• pacemakers
  • implanted insulin pumps
  • aneurysm clips
  • vascular coils and filters
  • heart valves
  • ear implants
  • surgical staples and wires
  • shrapnel
  • bone or joint replacements
  • metal plates, rods, pins or screws
  • contraceptive diaphragms or coils
  • penile implants
  • permanent dentures

In the case of metal implants, it is often possible for patients to be scanned without danger. It is very important, however, that you reveal the presence of such items to the radiologist and MRI staff in order for them to evaluate whether or not such danger exists. Also, it is important to tell a member of the staff if you are pregnant or if you believe there is a possibility you are pregnant.
IMPORTANT: DO NOT ALLOW YOURSELF TO BE SCANNED UNTIL YOU SPEAK TO THE TECHNOLOGIST IF YOU HAVE A PACEMAKER OR OTHER IMPLANTED MECHANICALLY, ELECTRICALLY OR MAGNETICALLY ACTIVATED DEVICE.

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Q: Why are MRIs so noisy?
A: MRIs are noisy because of vibrating gradients,These gradient vibrations have been reduced to a minimum in FONAR scanners. Because the main magnetic field in FONAR scanners is vertical, enabling an open patient environment, what noise is present is dissipated rather than concentrated.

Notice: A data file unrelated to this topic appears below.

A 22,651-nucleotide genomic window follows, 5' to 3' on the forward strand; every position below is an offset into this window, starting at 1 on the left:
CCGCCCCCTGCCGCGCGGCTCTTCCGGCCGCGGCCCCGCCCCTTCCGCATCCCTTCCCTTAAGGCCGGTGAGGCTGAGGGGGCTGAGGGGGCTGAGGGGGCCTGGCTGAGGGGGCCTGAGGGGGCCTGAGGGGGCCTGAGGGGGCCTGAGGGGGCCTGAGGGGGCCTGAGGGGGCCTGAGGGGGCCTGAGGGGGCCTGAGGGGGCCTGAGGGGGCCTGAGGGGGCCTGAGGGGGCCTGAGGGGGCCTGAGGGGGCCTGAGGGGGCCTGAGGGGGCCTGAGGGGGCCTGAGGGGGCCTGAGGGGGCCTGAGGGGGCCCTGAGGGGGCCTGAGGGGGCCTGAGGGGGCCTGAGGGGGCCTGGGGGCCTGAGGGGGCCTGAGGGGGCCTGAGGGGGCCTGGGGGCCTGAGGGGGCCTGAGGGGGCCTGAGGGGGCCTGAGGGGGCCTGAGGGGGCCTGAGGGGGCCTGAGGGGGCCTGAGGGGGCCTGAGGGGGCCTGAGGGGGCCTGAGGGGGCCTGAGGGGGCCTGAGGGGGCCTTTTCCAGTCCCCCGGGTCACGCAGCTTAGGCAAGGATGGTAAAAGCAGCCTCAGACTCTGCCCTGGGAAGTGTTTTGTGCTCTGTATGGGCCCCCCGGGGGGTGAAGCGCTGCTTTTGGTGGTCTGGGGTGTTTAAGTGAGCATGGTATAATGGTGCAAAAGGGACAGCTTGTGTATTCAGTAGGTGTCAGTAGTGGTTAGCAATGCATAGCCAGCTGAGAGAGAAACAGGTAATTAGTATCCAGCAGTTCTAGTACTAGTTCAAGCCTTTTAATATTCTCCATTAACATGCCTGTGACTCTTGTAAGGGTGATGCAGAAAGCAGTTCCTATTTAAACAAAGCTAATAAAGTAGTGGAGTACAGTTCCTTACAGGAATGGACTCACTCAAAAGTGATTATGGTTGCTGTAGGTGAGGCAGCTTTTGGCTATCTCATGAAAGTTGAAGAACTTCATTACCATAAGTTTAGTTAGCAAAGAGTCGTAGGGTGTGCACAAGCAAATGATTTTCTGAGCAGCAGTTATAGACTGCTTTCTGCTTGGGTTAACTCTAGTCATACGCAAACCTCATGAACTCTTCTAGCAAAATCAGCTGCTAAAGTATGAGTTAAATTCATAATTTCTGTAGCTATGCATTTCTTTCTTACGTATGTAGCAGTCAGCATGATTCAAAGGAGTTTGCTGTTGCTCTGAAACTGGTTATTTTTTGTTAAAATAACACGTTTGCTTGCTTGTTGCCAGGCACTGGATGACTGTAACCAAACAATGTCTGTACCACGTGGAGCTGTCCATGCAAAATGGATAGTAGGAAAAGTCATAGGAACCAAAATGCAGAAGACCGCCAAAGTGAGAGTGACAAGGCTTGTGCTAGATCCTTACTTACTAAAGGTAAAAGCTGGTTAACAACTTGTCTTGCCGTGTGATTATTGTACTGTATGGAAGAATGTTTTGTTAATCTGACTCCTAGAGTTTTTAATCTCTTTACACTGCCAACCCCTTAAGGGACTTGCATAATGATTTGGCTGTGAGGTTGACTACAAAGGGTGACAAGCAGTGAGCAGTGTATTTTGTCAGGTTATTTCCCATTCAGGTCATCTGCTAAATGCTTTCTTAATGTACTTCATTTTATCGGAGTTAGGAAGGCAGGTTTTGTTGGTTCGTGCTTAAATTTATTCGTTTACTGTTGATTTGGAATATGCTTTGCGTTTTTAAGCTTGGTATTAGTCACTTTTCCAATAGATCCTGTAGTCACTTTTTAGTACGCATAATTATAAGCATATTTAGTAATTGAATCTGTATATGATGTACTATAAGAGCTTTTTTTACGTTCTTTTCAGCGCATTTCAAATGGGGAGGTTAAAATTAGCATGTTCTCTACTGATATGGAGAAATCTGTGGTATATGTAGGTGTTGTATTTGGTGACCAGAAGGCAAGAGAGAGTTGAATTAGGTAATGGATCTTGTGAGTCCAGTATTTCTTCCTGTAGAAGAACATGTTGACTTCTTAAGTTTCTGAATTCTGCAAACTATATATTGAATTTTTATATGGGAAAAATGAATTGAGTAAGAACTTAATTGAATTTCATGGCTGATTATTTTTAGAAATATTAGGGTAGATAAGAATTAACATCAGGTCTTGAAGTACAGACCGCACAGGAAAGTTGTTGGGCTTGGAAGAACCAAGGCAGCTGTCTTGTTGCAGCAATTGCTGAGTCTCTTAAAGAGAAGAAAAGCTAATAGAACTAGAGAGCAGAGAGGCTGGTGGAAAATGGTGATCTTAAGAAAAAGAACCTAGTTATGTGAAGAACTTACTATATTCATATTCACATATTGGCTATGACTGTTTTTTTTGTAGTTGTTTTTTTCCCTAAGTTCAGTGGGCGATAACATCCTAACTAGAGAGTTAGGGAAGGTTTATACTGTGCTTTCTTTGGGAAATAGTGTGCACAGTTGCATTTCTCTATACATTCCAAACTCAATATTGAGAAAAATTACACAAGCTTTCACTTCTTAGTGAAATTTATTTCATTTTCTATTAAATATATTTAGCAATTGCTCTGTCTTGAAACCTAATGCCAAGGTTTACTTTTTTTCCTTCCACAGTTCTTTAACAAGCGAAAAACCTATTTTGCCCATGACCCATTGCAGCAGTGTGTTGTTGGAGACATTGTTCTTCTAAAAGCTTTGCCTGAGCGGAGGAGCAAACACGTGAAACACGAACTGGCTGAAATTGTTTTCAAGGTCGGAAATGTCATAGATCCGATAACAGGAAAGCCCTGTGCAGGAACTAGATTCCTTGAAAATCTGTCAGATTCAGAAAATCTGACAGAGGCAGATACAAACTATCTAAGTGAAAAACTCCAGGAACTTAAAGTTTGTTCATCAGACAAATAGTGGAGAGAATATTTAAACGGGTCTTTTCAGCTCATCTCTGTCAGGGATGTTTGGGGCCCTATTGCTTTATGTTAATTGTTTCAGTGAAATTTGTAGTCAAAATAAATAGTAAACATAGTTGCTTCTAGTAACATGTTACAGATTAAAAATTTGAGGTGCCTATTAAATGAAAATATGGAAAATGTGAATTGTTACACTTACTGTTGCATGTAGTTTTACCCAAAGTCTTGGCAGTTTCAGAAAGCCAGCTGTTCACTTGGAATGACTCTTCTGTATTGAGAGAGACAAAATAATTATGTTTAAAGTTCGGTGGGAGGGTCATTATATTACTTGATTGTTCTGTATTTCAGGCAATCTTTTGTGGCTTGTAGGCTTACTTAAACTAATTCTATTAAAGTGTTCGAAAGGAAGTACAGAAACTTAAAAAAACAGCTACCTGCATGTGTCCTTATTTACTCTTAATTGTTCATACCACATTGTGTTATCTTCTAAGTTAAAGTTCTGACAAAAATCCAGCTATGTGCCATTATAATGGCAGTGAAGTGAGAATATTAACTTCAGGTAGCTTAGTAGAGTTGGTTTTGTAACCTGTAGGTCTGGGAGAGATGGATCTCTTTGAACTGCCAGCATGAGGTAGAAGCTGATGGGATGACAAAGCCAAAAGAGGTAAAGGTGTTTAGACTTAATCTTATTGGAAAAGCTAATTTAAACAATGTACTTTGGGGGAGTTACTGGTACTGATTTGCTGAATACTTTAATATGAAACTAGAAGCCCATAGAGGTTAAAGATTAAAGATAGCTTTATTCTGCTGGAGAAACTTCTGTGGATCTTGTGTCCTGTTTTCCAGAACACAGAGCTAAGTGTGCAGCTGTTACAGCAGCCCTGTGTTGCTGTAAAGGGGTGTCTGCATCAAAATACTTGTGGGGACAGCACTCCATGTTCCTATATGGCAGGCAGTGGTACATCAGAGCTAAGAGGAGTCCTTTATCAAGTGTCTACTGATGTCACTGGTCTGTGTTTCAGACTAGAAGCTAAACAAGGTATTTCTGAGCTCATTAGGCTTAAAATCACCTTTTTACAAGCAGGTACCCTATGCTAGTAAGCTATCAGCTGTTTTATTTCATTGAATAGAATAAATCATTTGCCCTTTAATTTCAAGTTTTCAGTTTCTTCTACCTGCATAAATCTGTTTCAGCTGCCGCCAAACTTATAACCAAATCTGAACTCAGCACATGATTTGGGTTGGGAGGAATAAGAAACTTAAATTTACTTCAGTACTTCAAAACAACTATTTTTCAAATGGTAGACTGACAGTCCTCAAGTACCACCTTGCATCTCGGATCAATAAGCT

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Q: Why do MRI scans take so long?
A: Most scans are completed in about 20 minutes, although it sometimes takes longer depending upon the anatomy or condition for which the patient is being scanned.

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Q: How do I prepare for an MRI?

  • When a slot is reserved just for you. You should arrive 30 minutes prior to your scheduled appointment time to allow sufficient time to complete the required paperwork.
  • If you must cancel or reschedule your appointment, please call (504) 934 4000
  • Bring a copy of the physician order form with you to your appointment, as well as all pertinent insurance information. If you have any other paperwork, including old x-ray and MRI studies
    or reports, also bring these to your appointment.
  • Wear loose fitting and comfortable clothes. Avoid belts and metal buttons. If your clothes contain metal, an examination gown will be provided. You may eat prior to your appointment.
  • All jewelry and other metal-containing objects, including body piercing jewelry, must be removed prior to MRI. It is advisable to leave these items at home. A locker will be provided
    for keys and other valuables.
  • If you have ever been shot or worked grinding metal or have any other reason to suspect that you have metal fragments inside your body, please call (504) 934-4000 to discuss with our staff.
  • If you have a pacemaker, please call (504) 934-4000 to discuss with our staff.
  • Most insurance policies accepted.
  • All major credit cards accepted.